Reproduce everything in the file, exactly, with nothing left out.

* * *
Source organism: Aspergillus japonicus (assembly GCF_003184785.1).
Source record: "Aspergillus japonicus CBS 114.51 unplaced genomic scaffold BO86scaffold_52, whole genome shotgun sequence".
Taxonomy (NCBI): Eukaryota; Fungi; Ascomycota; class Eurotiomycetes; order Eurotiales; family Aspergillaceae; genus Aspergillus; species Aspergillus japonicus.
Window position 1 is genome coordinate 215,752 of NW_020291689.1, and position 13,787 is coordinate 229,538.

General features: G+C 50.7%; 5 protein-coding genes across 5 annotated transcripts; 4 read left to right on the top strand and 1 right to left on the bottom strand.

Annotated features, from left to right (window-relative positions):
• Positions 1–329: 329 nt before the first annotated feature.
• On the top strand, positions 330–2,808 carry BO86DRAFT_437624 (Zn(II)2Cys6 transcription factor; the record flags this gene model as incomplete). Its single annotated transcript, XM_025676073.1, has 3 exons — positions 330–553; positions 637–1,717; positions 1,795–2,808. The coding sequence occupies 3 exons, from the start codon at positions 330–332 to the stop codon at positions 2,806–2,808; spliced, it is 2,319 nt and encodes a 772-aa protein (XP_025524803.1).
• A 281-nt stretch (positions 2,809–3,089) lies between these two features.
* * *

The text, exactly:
Source organism: Aspergillus japonicus (assembly GCF_003184785.1).
Source record: "Aspergillus japonicus CBS 114.51 unplaced genomic scaffold BO86scaffold_52, whole genome shotgun sequence".
Taxonomy (NCBI): Eukaryota; Fungi; Ascomycota; class Eurotiomycetes; order Eurotiales; family Aspergillaceae; genus Aspergillus; species Aspergillus japonicus.
Window position 1 is genome coordinate 215,752 of NW_020291689.1, and position 13,787 is coordinate 229,538.

General features: G+C 50.7%; 5 protein-coding genes across 5 annotated transcripts; 4 read left to right on the top strand and 1 right to left on the bottom strand.

Annotated features, from left to right (window-relative positions):
• Positions 1–329: 329 nt before the first annotated feature.
• On the top strand, positions 330–2,808 carry BO86DRAFT_437624 (Zn(II)2Cys6 transcription factor; the record flags this gene model as incomplete). Its single annotated transcript, XM_025676073.1, has 3 exons — positions 330–553; positions 637–1,717; positions 1,795–2,808. The coding sequence occupies 3 exons, from the start codon at positions 330–332 to the stop codon at positions 2,806–2,808; spliced, it is 2,319 nt and encodes a 772-aa protein (XP_025524803.1).
• A 281-nt stretch (positions 2,809–3,089) lies between these two features.